I was introduced to the concept of infinity early so I formed the intuition of the hyperreal number system. I think I also remember being taught in School that 0.999... = 1 and not understanding why that was true. I think that might have been after the time I was introduced to the concept of infinity and that might have been the reason. I was also told that $1 \div \infty = 0$ outside of school but my intuition told be that $1 \div \infty \neq 0$ which is how the hyperreal system really works. I think I may have also thought that only the notations that eventually terminate whether at finite or infinite position represent a number similar to the method of thinking show at https://www.youtube.com/watch?v=wsOXvQn3JuE as a result of being introduced to infinity early and from that assumption deduced that $\frac{1}{6} = \frac{1}{3} \div 2 = 0.333...333 \div 2 = 0.1666...6665$ because I had already figured out on my own how to divide by 2 in decimal. Without realizing it, my assumptions as a whole were contradictory so it can in fact be shown that $\frac{1}{6} = 0.1666...6665 \neq \frac{1}{6}$. It may have come from the Burali-Forti paradox of Naive set theory.

Much later, I thought I finally figured out a way to construct the real numbers properly from the dyadic rationals and understood that the real number system is a different system where there are no infinite or infinitesimal numbers. I later discoved Cantor's paradox by myself. Even later, I discovered by myself that I cannot prove the axiom of choice. It turns out that without realizing it, I didn't really figure out how to construct the real numbers because I had also earlier thought of my own definition of a natural number independently which turned out to be the same as the definition on page 25 of the book A first course in real analysis which said an inductive set is a subset of $\mathbb{R}$ such that 0 is in the subset and for every real number in the subset, that number plus 1 is also in the subset and a natural number is a real number that every inductive set contains. Now I realize that you can construct the natural numbers as finite ordinal numbers then construct the integers then construct the dyadic rationals then construct the real numbers.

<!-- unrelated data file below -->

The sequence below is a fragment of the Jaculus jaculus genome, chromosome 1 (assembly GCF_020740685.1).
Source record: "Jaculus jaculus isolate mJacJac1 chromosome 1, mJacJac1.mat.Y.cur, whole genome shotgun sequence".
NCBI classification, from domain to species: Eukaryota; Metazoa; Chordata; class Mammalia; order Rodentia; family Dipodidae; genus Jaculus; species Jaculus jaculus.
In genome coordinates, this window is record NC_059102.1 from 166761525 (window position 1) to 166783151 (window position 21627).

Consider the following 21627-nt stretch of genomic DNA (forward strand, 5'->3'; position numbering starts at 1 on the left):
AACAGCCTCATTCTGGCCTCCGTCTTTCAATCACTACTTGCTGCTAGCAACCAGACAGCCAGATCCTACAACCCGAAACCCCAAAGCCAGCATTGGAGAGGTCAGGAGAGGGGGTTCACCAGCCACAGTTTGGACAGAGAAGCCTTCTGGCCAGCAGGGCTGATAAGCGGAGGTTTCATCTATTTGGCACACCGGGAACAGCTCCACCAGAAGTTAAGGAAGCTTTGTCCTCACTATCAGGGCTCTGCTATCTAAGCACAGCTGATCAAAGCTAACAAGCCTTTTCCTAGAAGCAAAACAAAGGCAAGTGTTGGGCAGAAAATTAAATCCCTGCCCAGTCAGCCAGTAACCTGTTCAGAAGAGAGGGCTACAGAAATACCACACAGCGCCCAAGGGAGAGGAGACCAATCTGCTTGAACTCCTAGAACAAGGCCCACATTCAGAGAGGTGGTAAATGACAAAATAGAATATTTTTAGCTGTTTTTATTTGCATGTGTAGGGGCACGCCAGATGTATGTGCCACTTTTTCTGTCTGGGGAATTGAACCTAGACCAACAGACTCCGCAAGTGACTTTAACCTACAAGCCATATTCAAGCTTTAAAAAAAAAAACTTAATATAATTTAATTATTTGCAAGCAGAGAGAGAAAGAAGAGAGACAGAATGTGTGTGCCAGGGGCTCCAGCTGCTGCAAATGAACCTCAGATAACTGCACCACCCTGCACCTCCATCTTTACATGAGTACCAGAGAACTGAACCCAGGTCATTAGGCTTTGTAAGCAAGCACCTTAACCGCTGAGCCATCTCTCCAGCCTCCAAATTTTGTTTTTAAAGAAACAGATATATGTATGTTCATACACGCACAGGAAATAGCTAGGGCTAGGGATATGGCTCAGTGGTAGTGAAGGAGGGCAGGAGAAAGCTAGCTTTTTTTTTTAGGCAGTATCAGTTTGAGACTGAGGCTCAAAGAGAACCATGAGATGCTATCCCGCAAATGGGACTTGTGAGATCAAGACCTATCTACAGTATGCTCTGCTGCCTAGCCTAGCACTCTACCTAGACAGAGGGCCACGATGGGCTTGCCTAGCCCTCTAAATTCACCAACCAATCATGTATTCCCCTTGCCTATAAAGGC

I was 21 at the time I discovered on my own that I can't figure out how to prove the axiom of choice and I feel like after the time I discovered that, I got helped even more by discovering it on my own at that age than I would have by being told at a young age why it wasn't provable. I think by brain was muture enough that it could handle the change and I acutally liked breaking by old habits and learning how to adapt to think in a totally different way, unlike the Pythagoreans who hated the discovery that irrational numbers exist. I'm glad I didn't get told that at a younger age because then otherwise, my brain might have missed out on breaking its old habits at an older age and becoming even better as a result.

I was introduced to the concept of infinity early so I formed the intuition of the hyperreal number system. I think I also remember being taught in School that 0.999... = 1 and not understanding why that was true. I think that might have been after the time I was introduced to the concept of infinity and that might have been the reason. I was also told that $1 \div \infty = 0$ outside of school but my intuition told be that $1 \div \infty \neq 0$ which is how the hyperreal system really works. I think I may have also thought that only the notations that eventually terminate whether at finite or infinite position represent a number similar to the method of thinking show at https://www.youtube.com/watch?v=wsOXvQn3JuE as a result of being introduced to infinity early and from that assumption deduced that $\frac{1}{6} = \frac{1}{3} \div 2 = 0.333...333 \div 2 = 0.1666...6665$ because I had already figured out on my own how to divide by 2 in decimal. Without realizing it, my assumptions as a whole were contradictory so it can in fact be shown that $\frac{1}{6} = 0.1666...6665 \neq \frac{1}{6}$. It may have come from the Burali-Forti paradox of Naive set theory.